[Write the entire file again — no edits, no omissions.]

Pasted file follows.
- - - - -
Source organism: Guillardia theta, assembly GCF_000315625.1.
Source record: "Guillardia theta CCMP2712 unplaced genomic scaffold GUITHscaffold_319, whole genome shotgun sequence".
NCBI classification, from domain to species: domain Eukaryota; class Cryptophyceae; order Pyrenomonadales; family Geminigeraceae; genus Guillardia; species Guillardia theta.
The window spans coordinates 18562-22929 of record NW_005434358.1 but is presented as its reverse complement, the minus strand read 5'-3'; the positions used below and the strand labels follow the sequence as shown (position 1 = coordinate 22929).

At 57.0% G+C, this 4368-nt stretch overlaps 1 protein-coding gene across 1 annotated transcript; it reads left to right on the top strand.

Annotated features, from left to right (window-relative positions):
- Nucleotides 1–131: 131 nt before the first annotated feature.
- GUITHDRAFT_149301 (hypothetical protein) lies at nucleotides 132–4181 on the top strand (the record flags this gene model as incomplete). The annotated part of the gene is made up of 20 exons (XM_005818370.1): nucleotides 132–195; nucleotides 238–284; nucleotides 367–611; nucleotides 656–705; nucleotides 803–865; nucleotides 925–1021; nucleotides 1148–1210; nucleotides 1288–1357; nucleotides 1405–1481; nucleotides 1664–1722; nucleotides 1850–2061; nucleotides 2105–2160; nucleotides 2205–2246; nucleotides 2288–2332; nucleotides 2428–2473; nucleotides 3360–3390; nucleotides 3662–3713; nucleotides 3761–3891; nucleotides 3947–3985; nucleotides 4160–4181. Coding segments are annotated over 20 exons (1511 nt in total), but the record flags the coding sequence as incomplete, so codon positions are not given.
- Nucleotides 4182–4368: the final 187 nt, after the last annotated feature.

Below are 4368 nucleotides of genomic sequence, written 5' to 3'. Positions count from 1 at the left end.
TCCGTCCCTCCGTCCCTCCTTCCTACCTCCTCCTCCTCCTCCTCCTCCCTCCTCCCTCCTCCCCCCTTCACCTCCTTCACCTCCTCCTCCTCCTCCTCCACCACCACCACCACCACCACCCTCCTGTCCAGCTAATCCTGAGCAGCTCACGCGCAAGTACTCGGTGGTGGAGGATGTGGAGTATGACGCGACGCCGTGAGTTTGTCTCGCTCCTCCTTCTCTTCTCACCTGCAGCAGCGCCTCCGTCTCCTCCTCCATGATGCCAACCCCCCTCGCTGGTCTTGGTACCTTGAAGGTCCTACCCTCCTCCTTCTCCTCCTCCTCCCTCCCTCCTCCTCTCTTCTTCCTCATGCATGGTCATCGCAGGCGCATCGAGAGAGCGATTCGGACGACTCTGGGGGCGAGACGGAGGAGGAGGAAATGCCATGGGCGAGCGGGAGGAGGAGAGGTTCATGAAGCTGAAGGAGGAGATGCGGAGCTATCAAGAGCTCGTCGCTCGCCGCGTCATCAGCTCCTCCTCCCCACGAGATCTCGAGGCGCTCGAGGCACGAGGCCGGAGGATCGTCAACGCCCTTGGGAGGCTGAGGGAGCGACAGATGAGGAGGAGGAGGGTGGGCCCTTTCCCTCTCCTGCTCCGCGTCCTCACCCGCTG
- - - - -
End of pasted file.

Source organism: Guillardia theta, assembly GCF_000315625.1.
Source record: "Guillardia theta CCMP2712 unplaced genomic scaffold GUITHscaffold_319, whole genome shotgun sequence".
NCBI classification, from domain to species: domain Eukaryota; class Cryptophyceae; order Pyrenomonadales; family Geminigeraceae; genus Guillardia; species Guillardia theta.
The window spans coordinates 18562-22929 of record NW_005434358.1 but is presented as its reverse complement, the minus strand read 5'-3'; the positions used below and the strand labels follow the sequence as shown (position 1 = coordinate 22929).

At 57.0% G+C, this 4368-nt stretch overlaps 1 protein-coding gene across 1 annotated transcript; it reads left to right on the top strand.

Annotated features, from left to right (window-relative positions):
- Nucleotides 1–131: 131 nt before the first annotated feature.
- GUITHDRAFT_149301 (hypothetical protein) lies at nucleotides 132–4181 on the top strand (the record flags this gene model as incomplete). The annotated part of the gene is made up of 20 exons (XM_005818370.1): nucleotides 132–195; nucleotides 238–284; nucleotides 367–611; nucleotides 656–705; nucleotides 803–865; nucleotides 925–1021; nucleotides 1148–1210; nucleotides 1288–1357; nucleotides 1405–1481; nucleotides 1664–1722; nucleotides 1850–2061; nucleotides 2105–2160; nucleotides 2205–2246; nucleotides 2288–2332; nucleotides 2428–2473; nucleotides 3360–3390; nucleotides 3662–3713; nucleotides 3761–3891; nucleotides 3947–3985; nucleotides 4160–4181. Coding segments are annotated over 20 exons (1511 nt in total), but the record flags the coding sequence as incomplete, so codon positions are not given.
- Nucleotides 4182–4368: the final 187 nt, after the last annotated feature.

Below are 4368 nucleotides of genomic sequence, written 5' to 3'. Positions count from 1 at the left end.
TCCGTCCCTCCGTCCCTCCTTCCTACCTCCTCCTCCTCCTCCTCCTCCCTCCTCCCTCCTCCCCCCTTCACCTCCTTCACCTCCTCCTCCTCCTCCTCCACCACCACCACCACCACCACCCTCCTGTCCAGCTAATCCTGAGCAGCTCACGCGCAAGTACTCGGTGGTGGAGGATGTGGAGTATGACGCGACGCCGTGAGTTTGTCTCGCTCCTCCTTCTCTTCTCACCTGCAGCAGCGCCTCCGTCTCCTCCTCCATGATGCCAACCCCCCTCGCTGGTCTTGGTACCTTGAAGGTCCTACCCTCCTCCTTCTCCTCCTCCTCCCTCCCTCCTCCTCTCTTCTTCCTCATGCATGGTCATCGCAGGCGCATCGAGAGAGCGATTCGGACGACTCTGGGGGCGAGACGGAGGAGGAGGAAATGCCATGGGCGAGCGGGAGGAGGAGAGGTTCATGAAGCTGAAGGAGGAGATGCGGAGCTATCAAGAGCTCGTCGCTCGCCGCGTCATCAGCTCCTCCTCCCCACGAGATCTCGAGGCGCTCGAGGCACGAGGCCGGAGGATCGTCAACGCCCTTGGGAGGCTGAGGGAGCGACAGATGAGGAGGAGGAGGGTGGGCCCTTTCCCTCTCCTGCTCCGCGTCCTCACCCGCTG